Myhre came up with a figure of 3.7 W/m2 for the forcing from 2XCO2 by considering a collection of 1D models that covered various latitudes and seasons. Both K19 and WH20 consider only a single 1D column (and not identical columns). Therefore neither study can be considered to provide a “global” forcing for 2XCO2. This is unfortunate, but may be fixed in follow on publications using a collection of 1D models

Of course, the ultimate collection of 1D models is an AOGCM. Those models given us a “global” Planck feedback of 3.2 W/m2 that takes into account the variation in surface temperature (and surface emissivity) everywhere on the at roughly 1,000,000 surface locations and radiative transfer from there to space. The 1D equivalent of this is a graybody model with Ts = 288 K, emissivity 0.615 and a Planck feedback (dW/dTs) = 3.3 W/m2. The 1D model works surprisingly well given that Ts varies from almost 100 degK over the planet.

However water vapor and lapse rate feedbacks in the output from climate models are now being analyzed in terms of the combined WV+LR feedback expected for a planet were relative humidity remains constant and the lapse rate is isentropic or pseudoadiabatic. (K19 uses the former term and WH20 the latter term. I would benefit from a review of this terminology, but I assume the two are equivalent.). So, if we think of AOGCMs being composed of a million or so 1D columns, current analysis can produce a global WV+LR feedback at constant RH and isentropic lapse rate (“CRH+ILR WV+LR”), and model-specific deviations in WV and LR feedbacks from this ideal. Next time I’m looking at a paper that analyzes feedbacks from models, I’ll need to study this more closely.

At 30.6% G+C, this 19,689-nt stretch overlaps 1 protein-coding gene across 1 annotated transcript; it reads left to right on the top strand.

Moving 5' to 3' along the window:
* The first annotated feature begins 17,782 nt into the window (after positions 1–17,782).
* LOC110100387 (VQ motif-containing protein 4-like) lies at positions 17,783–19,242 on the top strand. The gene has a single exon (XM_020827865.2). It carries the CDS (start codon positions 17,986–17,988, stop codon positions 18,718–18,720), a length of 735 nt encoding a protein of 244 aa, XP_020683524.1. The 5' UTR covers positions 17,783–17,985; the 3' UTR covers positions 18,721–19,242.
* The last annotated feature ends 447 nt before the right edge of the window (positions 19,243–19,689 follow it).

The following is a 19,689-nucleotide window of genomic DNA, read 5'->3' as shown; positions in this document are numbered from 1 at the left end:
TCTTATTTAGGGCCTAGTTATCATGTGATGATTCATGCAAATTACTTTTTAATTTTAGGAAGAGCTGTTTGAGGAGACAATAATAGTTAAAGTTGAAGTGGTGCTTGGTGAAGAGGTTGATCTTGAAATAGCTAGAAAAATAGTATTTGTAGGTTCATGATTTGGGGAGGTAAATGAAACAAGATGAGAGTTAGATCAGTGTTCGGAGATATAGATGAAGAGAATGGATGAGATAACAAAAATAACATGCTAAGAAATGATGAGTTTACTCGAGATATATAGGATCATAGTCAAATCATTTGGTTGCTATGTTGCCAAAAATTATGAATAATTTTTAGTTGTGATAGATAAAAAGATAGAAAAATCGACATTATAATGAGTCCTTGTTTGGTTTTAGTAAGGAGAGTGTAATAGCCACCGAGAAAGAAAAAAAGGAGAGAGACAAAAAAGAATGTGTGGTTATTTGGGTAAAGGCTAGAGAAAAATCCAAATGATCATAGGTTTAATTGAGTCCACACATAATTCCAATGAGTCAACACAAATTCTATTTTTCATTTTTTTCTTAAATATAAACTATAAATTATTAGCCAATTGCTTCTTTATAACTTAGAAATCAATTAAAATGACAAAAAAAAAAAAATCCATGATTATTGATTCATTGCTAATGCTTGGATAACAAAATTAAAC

If I had my own climate model, at each time point I would artificially raise and lower the temperature by 1, 2, 3, 4, and 5 degC in each grid cell and use the radiation transfer model to calculate pdW/pdTs for every grid cell at that timepoints. Then I’d calculate dW/dTs for the same temperature steps after adjusting to constant relative humidity and isentropic lapse rate in each column of grid cells. Then I’d move on to as many time points over as many decades as needed. I’m fairly sure that the partial derivatives that come from “radiative kernels” are not calculated this way, but instead abstracted from the changes in temperature the model produces by a process I don’t fully understand.

]]>Or as Madame Curry says: Uncertainty is the enemy of established orthodoxy.

]]>Thank you for your comment Frank.

I think the work of Kluft et al is very important. It is climate science at its best.

It make me wonder why it has taken so long to get some reasonable research about forcing and feedback. Perhaps the politicization of science has lagged the development of climate knowledge by 10 to 20 years?

Link to paper Wijngaarden and Happer (2020), WH20: https://arxiv.org/pdf/2006.03098.pdf

NK: Climate sensitivity normally refers to a three-dimensional model of our planet with clouds and atmospheric temperature profiles and composition generated by the model. The authors of WH20 calculated climate sensitivity for three ONE-DIMENSIONAL MODELS of the atmosphere with NO CLOUDS (and no cloud feedback). In one model, there is no water vapor feedback (fixed absolute humidity) or lapse rate feedback (6.5 K/km fixed lapse rate). In the second model, water vapor feedback is added by changing to fixed relative humidity. In the third model, lapse rate feedback is added by using a pseudoadiabatic lapse rate. WH20 uses more sophisticated radiative transfer calculations than earlier groups: more weak lines, no water vapor continuum, 500 levels of atmosphere to a 85 km TOA, and improved line shape (?) further from the line center.

Similar radiation transfer calculations were performed with one-dimensional models nearly fifty years ago and in 2019 by Kluft et al (K19) using the Rapid Radiative Transfer Model for GCMs (RRTMG) being used by many AOGCMs. In a sense, radiative transfer calculations with such one-dimensional models serve as a benchmark for effect of changing methodology in radiative transfer calculations – or would be a benchmark, if there weren’t minor differences in the vertical profile of water vapor and temperature near the tropopause. (The K19 model may be slanted towards a 1D model for tropical oceans rather than the planet as a whole.)